On the one hand is a country fraught by ethnic divisions, crossed by floods of arms and drugs at the crossroad of competing interests, where Islamic factions are taking control of huge swathes of land, trying to impose shari’a as the unifying factor in the face of a helpless and corrupt government.
On the other there is a powerful neighbor that, although nominally interested in regional stability, is afraid of internal fractures and therefore plays on two chessboards, by liaising with the West and fighting terrorism on its side of the border, while turning a blind eye if not actively supporting radical groups in its weaker neighbor.
This is not a description of Pakistan and Afghanistan, but the resemblance with Algeria and Mali is striking: Algeria is entangled in a decade old competition with another regional power (Morocco); it too, like Pakistan, is afraid that internal divisions stoked by regional developments may disrupt the unity of the country. And both Algiers and Islamabad are military-dominated regimes with a track record of hedging their bets against terrorism by manipulating radical groups in their regions to pursue their own strategic interests.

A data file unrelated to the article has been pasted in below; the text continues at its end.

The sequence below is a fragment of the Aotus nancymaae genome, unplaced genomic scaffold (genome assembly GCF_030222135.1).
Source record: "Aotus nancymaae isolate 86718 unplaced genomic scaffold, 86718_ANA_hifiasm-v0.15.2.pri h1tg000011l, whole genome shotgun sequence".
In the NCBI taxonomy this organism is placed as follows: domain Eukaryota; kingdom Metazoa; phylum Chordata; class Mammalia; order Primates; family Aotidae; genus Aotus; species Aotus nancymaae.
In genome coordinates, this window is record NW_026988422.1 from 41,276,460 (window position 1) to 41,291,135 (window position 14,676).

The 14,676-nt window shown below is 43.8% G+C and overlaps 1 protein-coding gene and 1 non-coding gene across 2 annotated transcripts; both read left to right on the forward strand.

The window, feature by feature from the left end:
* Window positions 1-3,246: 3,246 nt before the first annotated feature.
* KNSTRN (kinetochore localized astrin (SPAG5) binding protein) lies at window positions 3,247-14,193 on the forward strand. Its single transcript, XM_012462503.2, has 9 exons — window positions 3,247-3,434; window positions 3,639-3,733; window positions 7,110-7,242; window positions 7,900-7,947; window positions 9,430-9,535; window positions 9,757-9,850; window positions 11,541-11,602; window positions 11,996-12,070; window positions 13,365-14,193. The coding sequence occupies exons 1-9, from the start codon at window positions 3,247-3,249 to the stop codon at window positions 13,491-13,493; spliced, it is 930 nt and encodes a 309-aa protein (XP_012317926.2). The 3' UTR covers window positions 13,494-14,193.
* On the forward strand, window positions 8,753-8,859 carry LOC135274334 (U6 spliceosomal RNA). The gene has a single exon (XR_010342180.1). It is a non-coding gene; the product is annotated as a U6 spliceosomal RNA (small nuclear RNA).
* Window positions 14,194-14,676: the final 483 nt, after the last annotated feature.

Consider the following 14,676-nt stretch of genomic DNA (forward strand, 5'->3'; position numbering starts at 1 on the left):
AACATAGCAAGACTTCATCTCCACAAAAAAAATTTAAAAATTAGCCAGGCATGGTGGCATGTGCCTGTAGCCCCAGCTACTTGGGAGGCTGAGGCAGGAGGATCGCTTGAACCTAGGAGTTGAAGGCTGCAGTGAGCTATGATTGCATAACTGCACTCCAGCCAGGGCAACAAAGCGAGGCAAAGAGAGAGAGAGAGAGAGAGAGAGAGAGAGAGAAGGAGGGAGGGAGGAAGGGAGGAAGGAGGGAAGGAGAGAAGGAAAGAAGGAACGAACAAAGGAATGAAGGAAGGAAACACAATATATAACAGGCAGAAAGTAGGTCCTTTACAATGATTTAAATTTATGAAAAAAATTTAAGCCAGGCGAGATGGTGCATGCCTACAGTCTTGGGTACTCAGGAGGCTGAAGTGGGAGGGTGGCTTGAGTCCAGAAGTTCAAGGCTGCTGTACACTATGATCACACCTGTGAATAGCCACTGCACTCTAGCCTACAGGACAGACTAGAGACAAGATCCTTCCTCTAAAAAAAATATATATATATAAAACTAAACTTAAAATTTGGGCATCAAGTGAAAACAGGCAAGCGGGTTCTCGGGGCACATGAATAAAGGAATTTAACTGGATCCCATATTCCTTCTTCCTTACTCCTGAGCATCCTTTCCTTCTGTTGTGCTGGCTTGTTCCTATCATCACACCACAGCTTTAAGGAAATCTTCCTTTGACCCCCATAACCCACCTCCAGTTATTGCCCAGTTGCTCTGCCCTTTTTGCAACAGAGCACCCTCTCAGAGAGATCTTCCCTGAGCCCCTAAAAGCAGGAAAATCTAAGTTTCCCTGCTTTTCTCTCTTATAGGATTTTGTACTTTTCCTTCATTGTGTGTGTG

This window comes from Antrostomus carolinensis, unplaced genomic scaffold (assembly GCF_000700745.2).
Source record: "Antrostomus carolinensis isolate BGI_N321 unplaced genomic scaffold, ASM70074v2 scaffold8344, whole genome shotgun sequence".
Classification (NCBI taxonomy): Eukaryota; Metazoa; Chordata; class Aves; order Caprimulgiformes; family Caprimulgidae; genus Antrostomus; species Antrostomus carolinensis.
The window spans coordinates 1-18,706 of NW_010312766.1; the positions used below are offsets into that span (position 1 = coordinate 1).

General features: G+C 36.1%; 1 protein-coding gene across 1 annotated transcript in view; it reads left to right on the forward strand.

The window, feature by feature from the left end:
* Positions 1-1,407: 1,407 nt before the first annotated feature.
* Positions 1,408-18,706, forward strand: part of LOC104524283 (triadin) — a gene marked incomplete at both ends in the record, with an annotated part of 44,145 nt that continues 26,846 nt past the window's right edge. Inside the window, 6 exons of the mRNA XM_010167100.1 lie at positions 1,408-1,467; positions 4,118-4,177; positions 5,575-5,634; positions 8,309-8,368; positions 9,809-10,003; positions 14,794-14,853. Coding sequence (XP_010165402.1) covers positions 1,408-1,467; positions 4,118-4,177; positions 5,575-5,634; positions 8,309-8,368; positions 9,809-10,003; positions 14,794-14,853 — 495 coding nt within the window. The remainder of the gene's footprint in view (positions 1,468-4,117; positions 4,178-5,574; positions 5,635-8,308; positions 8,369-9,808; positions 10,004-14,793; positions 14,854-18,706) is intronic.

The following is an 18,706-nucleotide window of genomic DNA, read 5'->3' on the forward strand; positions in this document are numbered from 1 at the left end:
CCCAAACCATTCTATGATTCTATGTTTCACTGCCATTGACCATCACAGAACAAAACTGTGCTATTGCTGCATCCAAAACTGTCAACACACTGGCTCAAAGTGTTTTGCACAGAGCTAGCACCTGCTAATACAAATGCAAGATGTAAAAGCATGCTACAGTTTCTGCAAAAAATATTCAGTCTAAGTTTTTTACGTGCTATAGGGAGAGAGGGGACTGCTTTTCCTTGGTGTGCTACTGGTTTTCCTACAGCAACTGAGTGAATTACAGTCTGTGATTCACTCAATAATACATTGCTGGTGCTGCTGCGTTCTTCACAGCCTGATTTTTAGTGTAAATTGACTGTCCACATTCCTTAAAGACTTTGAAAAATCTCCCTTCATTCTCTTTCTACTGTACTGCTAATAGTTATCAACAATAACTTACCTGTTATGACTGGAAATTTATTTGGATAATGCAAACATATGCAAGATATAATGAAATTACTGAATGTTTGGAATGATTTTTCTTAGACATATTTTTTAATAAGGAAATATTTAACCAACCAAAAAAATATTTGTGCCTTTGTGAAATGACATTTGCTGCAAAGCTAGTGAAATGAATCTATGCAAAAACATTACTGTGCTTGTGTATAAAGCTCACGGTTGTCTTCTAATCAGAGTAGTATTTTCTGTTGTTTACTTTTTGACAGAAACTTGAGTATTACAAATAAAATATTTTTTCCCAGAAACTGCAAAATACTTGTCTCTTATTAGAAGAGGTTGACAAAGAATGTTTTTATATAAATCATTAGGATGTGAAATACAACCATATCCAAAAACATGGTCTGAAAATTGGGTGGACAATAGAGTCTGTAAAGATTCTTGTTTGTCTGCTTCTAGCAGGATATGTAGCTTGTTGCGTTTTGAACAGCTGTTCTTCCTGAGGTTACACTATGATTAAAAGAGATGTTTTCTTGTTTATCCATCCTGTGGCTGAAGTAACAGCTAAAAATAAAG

The Sahel, like Central Asia, shows how fast terrorist networks can expand in the presence of weak governments. Over the last twelve months terrorist activity has escalated in Chad, Mauritania, Niger and Nigeria, as well as in the Western Sahara – which had been virtually immune from radicalism until 2011. In Ivory Coast, an alleged plot has just been uncovered between Al Qaeda in the Islamic Maghreb (AQIM), the supporters of ousted President Gbagbo and some factions in Ghana to create mayhem in Abidjan and the rest of the country.